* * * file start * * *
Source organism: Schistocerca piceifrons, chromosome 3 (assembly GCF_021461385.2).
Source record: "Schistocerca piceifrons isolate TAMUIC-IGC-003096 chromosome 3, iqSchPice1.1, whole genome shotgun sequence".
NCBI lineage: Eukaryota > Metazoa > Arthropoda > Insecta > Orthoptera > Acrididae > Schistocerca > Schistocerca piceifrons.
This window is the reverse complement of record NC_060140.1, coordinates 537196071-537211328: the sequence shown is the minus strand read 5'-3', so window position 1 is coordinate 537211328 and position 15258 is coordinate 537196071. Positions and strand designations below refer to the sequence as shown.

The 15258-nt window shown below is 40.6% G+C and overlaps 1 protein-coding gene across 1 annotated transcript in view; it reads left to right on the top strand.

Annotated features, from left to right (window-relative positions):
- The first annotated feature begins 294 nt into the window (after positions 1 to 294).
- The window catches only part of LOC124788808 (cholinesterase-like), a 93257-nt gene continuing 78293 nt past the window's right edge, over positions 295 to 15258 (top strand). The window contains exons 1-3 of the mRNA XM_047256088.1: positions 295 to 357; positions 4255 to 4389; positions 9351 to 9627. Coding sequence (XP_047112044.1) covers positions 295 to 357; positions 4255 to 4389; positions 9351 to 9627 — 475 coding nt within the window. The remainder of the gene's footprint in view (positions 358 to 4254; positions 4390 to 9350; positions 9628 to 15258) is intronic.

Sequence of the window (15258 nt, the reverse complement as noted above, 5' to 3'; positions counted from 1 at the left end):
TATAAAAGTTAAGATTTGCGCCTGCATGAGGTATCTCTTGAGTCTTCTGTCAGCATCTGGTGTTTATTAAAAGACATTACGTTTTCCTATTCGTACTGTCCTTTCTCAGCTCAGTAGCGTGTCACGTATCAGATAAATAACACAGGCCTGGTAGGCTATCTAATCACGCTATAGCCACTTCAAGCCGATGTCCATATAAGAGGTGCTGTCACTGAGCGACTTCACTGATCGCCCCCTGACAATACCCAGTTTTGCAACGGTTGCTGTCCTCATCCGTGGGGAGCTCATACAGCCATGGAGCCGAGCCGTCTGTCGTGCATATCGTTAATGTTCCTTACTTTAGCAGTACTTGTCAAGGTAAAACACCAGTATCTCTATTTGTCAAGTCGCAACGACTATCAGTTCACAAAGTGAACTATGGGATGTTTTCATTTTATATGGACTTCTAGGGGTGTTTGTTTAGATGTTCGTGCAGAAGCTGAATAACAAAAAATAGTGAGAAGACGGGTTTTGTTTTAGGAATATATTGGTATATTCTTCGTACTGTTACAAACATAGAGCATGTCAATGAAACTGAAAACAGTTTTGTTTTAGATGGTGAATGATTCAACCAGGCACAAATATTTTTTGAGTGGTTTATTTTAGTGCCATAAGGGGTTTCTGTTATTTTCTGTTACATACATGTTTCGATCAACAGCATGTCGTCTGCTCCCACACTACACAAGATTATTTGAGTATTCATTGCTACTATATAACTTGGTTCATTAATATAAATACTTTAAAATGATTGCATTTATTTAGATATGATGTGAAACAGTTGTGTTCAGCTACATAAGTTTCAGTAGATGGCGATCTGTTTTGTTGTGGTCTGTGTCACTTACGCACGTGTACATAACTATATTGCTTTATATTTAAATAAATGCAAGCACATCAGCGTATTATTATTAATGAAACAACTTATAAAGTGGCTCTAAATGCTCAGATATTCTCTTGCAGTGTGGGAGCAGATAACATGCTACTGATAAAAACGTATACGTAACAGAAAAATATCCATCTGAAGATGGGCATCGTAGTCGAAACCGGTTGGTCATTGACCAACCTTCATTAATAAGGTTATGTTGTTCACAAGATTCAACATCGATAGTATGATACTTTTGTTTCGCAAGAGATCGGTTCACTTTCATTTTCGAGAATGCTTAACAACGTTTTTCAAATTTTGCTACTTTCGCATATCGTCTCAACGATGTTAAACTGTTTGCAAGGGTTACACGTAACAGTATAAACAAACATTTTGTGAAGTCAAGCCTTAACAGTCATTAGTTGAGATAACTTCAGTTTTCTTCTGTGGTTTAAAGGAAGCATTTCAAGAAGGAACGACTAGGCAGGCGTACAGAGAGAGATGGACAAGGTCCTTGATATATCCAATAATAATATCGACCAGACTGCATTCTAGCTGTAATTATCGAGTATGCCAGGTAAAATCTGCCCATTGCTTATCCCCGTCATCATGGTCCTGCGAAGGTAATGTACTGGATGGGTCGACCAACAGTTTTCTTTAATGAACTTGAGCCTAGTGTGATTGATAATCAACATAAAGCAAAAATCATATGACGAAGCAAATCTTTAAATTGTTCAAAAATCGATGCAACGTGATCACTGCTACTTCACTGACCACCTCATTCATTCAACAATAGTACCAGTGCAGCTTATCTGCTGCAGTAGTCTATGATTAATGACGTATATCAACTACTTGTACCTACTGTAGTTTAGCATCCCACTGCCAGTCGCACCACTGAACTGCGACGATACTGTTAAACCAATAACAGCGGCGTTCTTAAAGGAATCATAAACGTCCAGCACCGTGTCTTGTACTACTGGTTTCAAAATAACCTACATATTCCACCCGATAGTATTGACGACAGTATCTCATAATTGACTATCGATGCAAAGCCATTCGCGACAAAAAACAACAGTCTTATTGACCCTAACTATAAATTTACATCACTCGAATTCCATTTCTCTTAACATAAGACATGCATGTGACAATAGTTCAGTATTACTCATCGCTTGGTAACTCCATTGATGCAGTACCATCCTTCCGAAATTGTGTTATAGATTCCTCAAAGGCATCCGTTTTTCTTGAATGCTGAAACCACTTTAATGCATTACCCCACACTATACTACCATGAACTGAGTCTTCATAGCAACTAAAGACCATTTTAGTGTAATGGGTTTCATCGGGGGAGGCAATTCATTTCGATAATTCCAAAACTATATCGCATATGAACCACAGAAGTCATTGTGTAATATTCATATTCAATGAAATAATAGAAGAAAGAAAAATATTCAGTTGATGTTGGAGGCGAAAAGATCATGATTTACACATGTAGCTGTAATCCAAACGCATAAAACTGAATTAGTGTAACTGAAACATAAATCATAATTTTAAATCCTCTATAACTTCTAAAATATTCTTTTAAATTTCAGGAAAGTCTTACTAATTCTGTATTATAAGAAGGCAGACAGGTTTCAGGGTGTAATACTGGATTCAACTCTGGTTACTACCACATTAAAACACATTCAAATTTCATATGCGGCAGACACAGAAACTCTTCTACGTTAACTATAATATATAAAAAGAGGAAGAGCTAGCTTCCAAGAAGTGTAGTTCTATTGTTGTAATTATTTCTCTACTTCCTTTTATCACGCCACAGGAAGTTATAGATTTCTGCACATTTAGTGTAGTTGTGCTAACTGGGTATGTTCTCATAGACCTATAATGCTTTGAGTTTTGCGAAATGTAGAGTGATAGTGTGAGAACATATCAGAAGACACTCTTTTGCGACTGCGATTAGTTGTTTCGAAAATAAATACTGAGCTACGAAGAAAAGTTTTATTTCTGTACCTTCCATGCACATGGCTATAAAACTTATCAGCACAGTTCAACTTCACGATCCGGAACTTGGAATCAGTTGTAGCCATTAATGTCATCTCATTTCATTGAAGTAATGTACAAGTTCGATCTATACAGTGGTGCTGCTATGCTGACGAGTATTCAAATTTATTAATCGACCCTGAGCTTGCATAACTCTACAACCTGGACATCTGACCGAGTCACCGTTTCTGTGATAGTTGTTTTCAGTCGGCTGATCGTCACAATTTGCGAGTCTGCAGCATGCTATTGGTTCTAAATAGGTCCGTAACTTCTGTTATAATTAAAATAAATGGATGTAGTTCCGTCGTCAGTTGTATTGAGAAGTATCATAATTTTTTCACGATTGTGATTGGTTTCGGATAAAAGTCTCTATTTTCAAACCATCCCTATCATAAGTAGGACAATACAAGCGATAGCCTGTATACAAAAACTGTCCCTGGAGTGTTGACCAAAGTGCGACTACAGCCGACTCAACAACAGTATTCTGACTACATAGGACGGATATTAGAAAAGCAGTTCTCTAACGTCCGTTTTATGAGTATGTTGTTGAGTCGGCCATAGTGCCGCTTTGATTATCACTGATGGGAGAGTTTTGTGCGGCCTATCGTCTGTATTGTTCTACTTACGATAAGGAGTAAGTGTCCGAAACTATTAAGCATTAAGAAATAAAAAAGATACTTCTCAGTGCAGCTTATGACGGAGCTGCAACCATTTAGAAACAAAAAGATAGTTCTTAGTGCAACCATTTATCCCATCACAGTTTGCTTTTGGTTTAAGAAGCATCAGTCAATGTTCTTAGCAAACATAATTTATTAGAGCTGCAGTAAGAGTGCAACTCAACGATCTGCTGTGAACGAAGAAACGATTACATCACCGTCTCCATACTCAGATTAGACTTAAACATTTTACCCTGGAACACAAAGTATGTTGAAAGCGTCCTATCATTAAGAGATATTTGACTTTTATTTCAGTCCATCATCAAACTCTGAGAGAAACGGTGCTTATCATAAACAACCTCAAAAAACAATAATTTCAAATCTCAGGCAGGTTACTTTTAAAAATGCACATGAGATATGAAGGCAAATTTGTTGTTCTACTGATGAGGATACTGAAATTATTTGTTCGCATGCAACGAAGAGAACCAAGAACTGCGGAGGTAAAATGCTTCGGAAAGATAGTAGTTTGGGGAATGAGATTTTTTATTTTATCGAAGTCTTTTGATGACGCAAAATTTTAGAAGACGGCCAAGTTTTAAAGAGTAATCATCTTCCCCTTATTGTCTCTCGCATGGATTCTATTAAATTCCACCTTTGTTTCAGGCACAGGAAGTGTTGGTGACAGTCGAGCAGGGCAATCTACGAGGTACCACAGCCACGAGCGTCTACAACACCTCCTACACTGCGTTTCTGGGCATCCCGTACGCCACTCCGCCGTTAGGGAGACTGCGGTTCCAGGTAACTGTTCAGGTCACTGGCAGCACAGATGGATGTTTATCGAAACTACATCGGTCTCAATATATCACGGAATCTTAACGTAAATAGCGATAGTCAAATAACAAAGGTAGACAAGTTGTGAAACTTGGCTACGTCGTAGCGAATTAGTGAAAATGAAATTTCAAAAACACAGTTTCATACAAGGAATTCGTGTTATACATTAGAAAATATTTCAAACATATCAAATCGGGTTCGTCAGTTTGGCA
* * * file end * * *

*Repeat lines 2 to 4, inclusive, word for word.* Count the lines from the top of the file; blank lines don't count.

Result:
Source record: "Schistocerca piceifrons isolate TAMUIC-IGC-003096 chromosome 3, iqSchPice1.1, whole genome shotgun sequence".
NCBI lineage: Eukaryota > Metazoa > Arthropoda > Insecta > Orthoptera > Acrididae > Schistocerca > Schistocerca piceifrons.
This window is the reverse complement of record NC_060140.1, coordinates 537196071-537211328: the sequence shown is the minus strand read 5'-3', so window position 1 is coordinate 537211328 and position 15258 is coordinate 537196071. Positions and strand designations below refer to the sequence as shown.